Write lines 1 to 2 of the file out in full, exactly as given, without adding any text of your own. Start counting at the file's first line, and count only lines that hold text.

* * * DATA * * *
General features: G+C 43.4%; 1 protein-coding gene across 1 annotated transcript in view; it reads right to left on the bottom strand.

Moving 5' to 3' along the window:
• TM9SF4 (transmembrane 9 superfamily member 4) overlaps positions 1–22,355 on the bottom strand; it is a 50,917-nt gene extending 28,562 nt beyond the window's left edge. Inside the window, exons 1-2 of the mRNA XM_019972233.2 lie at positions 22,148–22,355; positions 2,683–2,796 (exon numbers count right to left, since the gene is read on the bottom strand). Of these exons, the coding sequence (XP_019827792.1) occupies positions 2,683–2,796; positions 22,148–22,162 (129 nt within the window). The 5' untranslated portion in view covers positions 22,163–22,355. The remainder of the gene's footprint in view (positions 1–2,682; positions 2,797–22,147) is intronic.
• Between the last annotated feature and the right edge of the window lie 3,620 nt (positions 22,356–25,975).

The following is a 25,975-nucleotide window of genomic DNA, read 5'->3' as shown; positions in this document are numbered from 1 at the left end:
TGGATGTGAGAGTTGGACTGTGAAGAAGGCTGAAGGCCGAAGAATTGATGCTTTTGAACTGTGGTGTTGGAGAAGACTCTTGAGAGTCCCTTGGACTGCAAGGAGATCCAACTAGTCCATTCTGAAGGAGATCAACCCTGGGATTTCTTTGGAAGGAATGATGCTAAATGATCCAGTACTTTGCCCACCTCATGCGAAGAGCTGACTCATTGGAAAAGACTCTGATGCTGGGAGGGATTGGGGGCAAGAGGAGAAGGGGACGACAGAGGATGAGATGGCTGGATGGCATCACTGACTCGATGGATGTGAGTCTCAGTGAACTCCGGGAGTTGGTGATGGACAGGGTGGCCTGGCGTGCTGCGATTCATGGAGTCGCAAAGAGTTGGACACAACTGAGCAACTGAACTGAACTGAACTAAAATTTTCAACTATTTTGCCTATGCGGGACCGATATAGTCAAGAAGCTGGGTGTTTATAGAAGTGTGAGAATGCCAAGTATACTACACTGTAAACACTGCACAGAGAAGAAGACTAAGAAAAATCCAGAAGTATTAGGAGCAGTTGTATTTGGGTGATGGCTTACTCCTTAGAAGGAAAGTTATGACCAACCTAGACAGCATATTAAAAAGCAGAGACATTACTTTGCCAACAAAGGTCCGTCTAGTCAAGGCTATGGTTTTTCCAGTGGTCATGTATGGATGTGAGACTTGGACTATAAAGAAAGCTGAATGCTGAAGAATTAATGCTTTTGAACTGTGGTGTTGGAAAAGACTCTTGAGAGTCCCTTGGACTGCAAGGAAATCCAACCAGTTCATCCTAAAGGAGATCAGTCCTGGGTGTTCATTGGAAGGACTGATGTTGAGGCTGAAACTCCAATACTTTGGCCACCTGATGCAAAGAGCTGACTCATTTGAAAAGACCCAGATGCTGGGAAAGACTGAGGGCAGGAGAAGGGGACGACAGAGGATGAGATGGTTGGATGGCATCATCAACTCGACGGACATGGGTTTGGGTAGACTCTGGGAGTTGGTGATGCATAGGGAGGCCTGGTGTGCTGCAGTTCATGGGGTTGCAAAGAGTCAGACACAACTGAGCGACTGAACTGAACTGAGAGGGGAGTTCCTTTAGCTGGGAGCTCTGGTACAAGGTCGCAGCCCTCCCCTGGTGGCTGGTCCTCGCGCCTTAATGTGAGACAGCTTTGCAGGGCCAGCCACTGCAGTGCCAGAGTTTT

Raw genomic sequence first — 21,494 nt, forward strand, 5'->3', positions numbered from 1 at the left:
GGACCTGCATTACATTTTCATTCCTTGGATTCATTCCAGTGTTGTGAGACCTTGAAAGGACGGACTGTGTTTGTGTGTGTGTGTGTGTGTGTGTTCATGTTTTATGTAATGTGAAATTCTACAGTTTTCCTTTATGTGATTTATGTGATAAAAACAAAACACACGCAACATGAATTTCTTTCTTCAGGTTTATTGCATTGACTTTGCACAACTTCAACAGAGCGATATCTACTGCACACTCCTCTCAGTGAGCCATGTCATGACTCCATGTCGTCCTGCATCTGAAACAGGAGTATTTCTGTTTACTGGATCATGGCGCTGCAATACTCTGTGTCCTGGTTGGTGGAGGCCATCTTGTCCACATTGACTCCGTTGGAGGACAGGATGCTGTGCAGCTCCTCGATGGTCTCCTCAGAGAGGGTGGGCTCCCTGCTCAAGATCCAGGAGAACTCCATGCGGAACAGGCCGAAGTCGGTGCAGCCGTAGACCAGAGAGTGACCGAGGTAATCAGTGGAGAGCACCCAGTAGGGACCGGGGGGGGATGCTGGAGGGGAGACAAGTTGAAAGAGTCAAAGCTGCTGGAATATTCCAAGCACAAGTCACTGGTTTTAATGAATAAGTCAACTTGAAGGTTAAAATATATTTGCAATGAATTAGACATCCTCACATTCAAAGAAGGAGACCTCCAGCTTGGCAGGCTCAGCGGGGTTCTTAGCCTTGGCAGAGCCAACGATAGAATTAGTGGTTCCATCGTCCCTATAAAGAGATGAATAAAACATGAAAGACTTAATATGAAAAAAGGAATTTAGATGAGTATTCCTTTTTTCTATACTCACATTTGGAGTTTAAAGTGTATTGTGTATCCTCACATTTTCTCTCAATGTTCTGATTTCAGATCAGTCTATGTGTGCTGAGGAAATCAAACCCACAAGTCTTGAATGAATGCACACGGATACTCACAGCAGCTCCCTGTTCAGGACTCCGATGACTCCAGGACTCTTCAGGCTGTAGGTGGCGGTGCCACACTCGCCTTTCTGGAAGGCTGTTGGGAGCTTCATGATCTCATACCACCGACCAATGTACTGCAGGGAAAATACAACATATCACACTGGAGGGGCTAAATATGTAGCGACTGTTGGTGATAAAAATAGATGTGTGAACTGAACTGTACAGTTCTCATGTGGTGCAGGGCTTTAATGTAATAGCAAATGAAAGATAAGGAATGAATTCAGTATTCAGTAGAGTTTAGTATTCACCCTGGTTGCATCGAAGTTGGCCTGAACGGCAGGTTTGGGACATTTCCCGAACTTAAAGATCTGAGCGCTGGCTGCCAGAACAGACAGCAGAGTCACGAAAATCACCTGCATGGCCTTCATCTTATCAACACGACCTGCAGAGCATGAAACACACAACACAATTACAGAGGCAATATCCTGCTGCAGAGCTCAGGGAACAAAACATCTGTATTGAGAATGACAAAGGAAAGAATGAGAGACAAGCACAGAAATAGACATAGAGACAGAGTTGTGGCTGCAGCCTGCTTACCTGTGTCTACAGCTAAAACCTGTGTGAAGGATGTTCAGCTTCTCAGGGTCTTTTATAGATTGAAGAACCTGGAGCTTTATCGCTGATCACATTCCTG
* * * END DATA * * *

General features: G+C 43.4%; 1 protein-coding gene across 1 annotated transcript in view; it reads right to left on the bottom strand.

Moving 5' to 3' along the window: